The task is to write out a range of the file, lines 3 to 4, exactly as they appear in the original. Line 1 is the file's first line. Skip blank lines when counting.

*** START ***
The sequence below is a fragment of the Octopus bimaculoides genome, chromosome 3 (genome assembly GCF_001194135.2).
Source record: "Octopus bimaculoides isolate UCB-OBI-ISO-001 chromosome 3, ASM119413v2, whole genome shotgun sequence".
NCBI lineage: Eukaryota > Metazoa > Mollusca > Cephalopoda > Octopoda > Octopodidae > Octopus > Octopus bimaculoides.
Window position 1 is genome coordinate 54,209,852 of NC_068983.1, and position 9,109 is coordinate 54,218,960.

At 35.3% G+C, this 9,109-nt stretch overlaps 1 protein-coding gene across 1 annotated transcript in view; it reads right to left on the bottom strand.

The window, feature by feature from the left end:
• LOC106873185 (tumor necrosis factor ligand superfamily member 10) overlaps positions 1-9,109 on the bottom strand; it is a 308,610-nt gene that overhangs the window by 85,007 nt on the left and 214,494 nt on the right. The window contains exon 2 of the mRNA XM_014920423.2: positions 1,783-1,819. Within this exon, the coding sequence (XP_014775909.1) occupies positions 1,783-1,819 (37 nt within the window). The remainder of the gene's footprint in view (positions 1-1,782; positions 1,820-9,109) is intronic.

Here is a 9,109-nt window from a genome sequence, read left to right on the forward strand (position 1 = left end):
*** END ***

NCBI lineage: Eukaryota > Metazoa > Mollusca > Cephalopoda > Octopoda > Octopodidae > Octopus > Octopus bimaculoides.
Window position 1 is genome coordinate 54,209,852 of NC_068983.1, and position 9,109 is coordinate 54,218,960.